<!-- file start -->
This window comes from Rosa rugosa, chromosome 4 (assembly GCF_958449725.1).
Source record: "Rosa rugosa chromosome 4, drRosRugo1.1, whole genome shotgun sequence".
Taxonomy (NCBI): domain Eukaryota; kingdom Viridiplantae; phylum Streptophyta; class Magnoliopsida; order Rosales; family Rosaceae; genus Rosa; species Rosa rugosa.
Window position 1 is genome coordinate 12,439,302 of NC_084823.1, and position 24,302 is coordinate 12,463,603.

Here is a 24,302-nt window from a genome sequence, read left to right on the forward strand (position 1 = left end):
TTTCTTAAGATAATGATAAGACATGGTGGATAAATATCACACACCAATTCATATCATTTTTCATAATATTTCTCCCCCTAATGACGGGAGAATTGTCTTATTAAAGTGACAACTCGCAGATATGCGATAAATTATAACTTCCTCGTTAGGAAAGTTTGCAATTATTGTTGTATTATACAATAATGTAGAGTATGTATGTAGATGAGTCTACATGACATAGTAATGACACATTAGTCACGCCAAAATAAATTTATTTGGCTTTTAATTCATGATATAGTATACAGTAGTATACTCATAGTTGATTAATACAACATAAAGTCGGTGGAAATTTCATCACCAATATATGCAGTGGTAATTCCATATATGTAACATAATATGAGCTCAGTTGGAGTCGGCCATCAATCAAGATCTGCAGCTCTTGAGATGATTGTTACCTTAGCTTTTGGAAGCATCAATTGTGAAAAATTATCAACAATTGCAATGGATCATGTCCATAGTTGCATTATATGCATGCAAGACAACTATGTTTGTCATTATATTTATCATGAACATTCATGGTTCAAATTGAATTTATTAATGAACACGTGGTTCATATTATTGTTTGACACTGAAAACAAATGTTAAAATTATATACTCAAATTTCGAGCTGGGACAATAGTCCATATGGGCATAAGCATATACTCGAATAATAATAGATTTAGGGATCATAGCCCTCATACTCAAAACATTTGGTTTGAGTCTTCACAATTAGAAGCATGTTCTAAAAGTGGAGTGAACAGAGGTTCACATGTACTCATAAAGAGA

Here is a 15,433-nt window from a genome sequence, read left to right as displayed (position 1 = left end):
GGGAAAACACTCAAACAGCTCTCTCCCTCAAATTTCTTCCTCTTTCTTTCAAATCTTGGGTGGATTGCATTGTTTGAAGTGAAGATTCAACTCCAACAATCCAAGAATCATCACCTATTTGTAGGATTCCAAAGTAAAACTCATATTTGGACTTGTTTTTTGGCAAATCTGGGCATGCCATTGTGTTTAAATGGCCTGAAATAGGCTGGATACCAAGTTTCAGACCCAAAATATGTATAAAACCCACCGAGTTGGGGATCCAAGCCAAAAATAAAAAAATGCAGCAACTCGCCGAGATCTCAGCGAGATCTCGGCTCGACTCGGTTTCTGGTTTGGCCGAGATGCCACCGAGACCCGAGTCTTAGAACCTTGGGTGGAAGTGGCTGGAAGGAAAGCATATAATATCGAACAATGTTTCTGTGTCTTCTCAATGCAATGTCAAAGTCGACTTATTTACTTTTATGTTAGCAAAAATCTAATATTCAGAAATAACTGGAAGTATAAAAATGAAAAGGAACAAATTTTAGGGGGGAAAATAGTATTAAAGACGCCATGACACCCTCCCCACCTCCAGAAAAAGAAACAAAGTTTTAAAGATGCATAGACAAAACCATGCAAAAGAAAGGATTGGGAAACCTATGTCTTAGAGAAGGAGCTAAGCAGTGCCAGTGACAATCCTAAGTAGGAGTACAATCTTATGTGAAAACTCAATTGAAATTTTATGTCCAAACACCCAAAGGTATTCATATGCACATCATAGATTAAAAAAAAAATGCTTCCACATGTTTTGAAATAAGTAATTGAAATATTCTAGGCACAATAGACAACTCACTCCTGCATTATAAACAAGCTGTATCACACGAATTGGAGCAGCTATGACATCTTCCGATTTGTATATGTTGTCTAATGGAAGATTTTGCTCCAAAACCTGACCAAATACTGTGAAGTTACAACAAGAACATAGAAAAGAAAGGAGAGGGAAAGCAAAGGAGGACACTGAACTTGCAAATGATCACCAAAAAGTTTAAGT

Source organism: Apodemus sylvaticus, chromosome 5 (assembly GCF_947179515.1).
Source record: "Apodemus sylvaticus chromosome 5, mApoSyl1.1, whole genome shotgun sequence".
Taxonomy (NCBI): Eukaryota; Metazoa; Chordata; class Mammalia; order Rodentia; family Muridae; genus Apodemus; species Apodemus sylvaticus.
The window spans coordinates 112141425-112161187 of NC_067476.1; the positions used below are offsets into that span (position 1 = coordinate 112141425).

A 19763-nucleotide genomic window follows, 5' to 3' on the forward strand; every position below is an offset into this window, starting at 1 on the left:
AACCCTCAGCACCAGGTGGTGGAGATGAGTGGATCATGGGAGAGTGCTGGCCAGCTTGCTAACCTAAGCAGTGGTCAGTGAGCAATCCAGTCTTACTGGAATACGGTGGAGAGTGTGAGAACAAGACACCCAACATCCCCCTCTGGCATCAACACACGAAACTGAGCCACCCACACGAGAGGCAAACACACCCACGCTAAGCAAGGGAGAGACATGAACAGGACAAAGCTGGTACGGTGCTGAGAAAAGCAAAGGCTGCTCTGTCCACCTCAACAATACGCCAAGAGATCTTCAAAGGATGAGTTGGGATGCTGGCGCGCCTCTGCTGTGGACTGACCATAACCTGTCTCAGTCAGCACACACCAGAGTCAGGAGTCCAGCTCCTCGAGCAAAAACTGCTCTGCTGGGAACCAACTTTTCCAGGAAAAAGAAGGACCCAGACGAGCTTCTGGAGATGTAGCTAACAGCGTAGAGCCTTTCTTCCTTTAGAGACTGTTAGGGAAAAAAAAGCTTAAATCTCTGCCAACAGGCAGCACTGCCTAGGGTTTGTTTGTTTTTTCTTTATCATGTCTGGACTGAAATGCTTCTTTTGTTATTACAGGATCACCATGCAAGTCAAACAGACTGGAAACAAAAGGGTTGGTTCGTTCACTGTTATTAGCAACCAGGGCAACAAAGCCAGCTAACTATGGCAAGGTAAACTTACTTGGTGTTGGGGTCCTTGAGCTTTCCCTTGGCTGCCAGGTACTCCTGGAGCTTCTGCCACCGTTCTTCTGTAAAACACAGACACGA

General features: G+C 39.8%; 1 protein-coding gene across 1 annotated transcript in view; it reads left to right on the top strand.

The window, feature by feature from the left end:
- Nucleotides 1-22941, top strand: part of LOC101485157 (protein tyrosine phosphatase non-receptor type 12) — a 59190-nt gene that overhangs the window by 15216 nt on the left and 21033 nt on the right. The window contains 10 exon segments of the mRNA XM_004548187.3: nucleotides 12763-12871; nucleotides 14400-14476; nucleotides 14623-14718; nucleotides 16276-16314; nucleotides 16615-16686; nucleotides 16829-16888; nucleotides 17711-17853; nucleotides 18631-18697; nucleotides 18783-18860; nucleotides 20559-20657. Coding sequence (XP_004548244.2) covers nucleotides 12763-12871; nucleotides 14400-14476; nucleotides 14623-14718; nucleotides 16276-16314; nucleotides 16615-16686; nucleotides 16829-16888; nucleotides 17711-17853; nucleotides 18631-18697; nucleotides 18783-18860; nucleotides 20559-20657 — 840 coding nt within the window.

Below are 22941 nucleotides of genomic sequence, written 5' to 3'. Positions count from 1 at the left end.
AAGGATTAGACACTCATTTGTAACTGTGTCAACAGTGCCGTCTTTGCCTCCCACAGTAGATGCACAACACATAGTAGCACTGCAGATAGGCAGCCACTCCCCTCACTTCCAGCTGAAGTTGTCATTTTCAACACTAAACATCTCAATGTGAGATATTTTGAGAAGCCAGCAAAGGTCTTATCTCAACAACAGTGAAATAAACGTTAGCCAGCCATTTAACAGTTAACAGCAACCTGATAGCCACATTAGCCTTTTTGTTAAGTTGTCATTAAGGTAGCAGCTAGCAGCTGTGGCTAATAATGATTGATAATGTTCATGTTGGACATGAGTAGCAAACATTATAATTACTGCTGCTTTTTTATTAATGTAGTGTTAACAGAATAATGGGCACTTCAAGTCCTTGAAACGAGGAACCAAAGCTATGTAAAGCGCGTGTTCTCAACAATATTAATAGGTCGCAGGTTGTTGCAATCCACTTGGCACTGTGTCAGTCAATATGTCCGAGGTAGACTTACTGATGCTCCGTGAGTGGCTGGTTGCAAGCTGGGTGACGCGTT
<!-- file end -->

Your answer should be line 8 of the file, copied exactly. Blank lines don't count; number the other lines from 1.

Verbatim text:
GGGAAAACACTCAAACAGCTCTCTCCCTCAAATTTCTTCCTCTTTCTTTCAAATCTTGGGTGGATTGCATTGTTTGAAGTGAAGATTCAACTCCAACAATCCAAGAATCATCACCTATTTGTAGGATTCCAAAGTAAAACTCATATTTGGACTTGTTTTTTGGCAAATCTGGGCATGCCATTGTGTTTAAATGGCCTGAAATAGGCTGGATACCAAGTTTCAGACCCAAAATATGTATAAAACCCACCGAGTTGGGGATCCAAGCCAAAAATAAAAAAATGCAGCAACTCGCCGAGATCTCAGCGAGATCTCGGCTCGACTCGGTTTCTGGTTTGGCCGAGATGCCACCGAGACCCGAGTCTTAGAACCTTGGGTGGAAGTGGCTGGAAGGAAAGCATATAATATCGAACAATGTTTCTGTGTCTTCTCAATGCAATGTCAAAGTCGACTTATTTACTTTTATGTTAGCAAAAATCTAATATTCAGAAATAACTGGAAGTATAAAAATGAAAAGGAACAAATTTTAGGGGGGAAAATAGTATTAAAGACGCCATGACACCCTCCCCACCTCCAGAAAAAGAAACAAAGTTTTAAAGATGCATAGACAAAACCATGCAAAAGAAAGGATTGGGAAACCTATGTCTTAGAGAAGGAGCTAAGCAGTGCCAGTGACAATCCTAAGTAGGAGTACAATCTTATGTGAAAACTCAATTGAAATTTTATGTCCAAACACCCAAAGGTATTCATATGCACATCATAGATTAAAAAAAAAATGCTTCCACATGTTTTGAAATAAGTAATTGAAATATTCTAGGCACAATAGACAACTCACTCCTGCATTATAAACAAGCTGTATCACACGAATTGGAGCAGCTATGACATCTTCCGATTTGTATATGTTGTCTAATGGAAGATTTTGCTCCAAAACCTGACCAAATACTGTGAAGTTACAACAAGAACATAGAAAAGAAAGGAGAGGGAAAGCAAAGGAGGACACTGAACTTGCAAATGATCACCAAAAAGTTTAAGT